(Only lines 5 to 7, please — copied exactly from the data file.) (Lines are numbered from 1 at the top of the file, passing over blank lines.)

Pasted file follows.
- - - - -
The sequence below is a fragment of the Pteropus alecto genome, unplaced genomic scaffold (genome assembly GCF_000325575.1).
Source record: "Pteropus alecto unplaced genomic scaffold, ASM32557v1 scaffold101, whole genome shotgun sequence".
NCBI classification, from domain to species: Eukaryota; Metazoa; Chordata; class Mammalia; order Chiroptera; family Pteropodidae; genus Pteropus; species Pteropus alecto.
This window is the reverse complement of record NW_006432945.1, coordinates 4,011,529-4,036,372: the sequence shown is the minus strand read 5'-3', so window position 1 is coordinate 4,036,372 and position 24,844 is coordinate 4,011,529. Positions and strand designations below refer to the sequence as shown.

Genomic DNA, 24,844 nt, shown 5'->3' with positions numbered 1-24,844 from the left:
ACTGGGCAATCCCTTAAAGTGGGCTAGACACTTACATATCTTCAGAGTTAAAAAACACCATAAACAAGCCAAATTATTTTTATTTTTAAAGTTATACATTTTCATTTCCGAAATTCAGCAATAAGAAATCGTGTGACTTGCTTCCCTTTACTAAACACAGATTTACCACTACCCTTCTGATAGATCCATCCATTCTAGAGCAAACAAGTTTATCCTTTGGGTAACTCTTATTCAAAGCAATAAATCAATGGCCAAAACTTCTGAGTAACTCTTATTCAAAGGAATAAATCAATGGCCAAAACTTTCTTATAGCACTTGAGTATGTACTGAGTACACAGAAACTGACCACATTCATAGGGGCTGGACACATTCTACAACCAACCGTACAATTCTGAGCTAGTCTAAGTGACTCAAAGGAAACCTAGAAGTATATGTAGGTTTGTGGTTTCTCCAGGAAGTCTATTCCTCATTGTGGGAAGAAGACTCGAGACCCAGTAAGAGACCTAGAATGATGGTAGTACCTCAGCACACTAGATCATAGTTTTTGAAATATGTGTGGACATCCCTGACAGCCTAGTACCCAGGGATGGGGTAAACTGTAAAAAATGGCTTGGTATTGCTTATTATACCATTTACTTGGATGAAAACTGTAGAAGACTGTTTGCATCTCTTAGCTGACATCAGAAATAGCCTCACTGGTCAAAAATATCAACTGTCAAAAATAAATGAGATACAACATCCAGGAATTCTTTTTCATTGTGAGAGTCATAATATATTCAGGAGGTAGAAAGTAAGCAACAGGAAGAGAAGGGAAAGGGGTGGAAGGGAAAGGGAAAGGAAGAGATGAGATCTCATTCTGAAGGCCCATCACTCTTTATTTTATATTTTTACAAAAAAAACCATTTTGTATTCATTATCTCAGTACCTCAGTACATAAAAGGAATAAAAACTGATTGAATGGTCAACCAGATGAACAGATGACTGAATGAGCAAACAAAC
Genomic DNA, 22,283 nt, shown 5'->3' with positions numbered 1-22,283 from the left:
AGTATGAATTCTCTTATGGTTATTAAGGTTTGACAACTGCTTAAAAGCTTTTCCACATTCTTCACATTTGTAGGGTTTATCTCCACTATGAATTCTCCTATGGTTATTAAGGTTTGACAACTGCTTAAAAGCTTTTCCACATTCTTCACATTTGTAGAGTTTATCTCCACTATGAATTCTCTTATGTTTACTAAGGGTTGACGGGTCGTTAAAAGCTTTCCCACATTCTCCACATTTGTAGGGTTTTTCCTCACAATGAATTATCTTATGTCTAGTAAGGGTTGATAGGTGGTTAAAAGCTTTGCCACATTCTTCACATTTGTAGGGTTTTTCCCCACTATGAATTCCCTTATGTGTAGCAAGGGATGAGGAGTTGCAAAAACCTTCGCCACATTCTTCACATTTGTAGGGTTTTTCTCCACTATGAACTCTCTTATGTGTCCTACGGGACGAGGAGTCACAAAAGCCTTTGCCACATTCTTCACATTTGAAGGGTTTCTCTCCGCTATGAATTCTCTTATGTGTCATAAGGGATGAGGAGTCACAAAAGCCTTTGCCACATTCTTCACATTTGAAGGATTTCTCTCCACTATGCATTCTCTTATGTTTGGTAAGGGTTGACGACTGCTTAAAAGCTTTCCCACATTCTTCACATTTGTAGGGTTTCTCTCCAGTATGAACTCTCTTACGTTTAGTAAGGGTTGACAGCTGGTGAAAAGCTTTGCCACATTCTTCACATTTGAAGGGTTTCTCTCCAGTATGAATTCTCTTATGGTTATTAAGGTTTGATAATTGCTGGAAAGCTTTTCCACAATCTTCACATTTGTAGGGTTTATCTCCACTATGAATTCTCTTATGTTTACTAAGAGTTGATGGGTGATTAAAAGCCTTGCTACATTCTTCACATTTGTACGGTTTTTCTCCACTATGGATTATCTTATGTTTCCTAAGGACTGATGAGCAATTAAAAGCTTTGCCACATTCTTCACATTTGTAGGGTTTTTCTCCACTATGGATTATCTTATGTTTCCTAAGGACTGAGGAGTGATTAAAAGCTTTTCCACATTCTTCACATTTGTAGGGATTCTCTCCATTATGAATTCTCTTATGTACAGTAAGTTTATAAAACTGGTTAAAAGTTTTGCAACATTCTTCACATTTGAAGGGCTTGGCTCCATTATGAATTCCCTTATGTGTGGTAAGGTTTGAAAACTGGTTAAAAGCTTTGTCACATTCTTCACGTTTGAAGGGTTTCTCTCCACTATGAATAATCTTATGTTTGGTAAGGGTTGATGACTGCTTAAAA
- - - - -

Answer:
Genomic DNA, 24,844 nt, shown 5'->3' with positions numbered 1-24,844 from the left:
ACTGGGCAATCCCTTAAAGTGGGCTAGACACTTACATATCTTCAGAGTTAAAAAACACCATAAACAAGCCAAATTATTTTTATTTTTAAAGTTATACATTTTCATTTCCGAAATTCAGCAATAAGAAATCGTGTGACTTGCTTCCCTTTACTAAACACAGATTTACCACTACCCTTCTGATAGATCCATCCATTCTAGAGCAAACAAGTTTATCCTTTGGGTAACTCTTATTCAAAGCAATAAATCAATGGCCAAAACTTCTGAGTAACTCTTATTCAAAGGAATAAATCAATGGCCAAAACTTTCTTATAGCACTTGAGTATGTACTGAGTACACAGAAACTGACCACATTCATAGGGGCTGGACACATTCTACAACCAACCGTACAATTCTGAGCTAGTCTAAGTGACTCAAAGGAAACCTAGAAGTATATGTAGGTTTGTGGTTTCTCCAGGAAGTCTATTCCTCATTGTGGGAAGAAGACTCGAGACCCAGTAAGAGACCTAGAATGATGGTAGTACCTCAGCACACTAGATCATAGTTTTTGAAATATGTGTGGACATCCCTGACAGCCTAGTACCCAGGGATGGGGTAAACTGTAAAAAATGGCTTGGTATTGCTTATTATACCATTTACTTGGATGAAAACTGTAGAAGACTGTTTGCATCTCTTAGCTGACATCAGAAATAGCCTCACTGGTCAAAAATATCAACTGTCAAAAATAAATGAGATACAACATCCAGGAATTCTTTTTCATTGTGAGAGTCATAATATATTCAGGAGGTAGAAAGTAAGCAACAGGAAGAGAAGGGAAAGGGGTGGAAGGGAAAGGGAAAGGAAGAGATGAGATCTCATTCTGAAGGCCCATCACTCTTTATTTTATATTTTTACAAAAAAAACCATTTTGTATTCATTATCTCAGTACCTCAGTACATAAAAGGAATAAAAACTGATTGAATGGTCAACCAGATGAACAGATGACTGAATGAGCAAACAAAC
Genomic DNA, 22,283 nt, shown 5'->3' with positions numbered 1-22,283 from the left: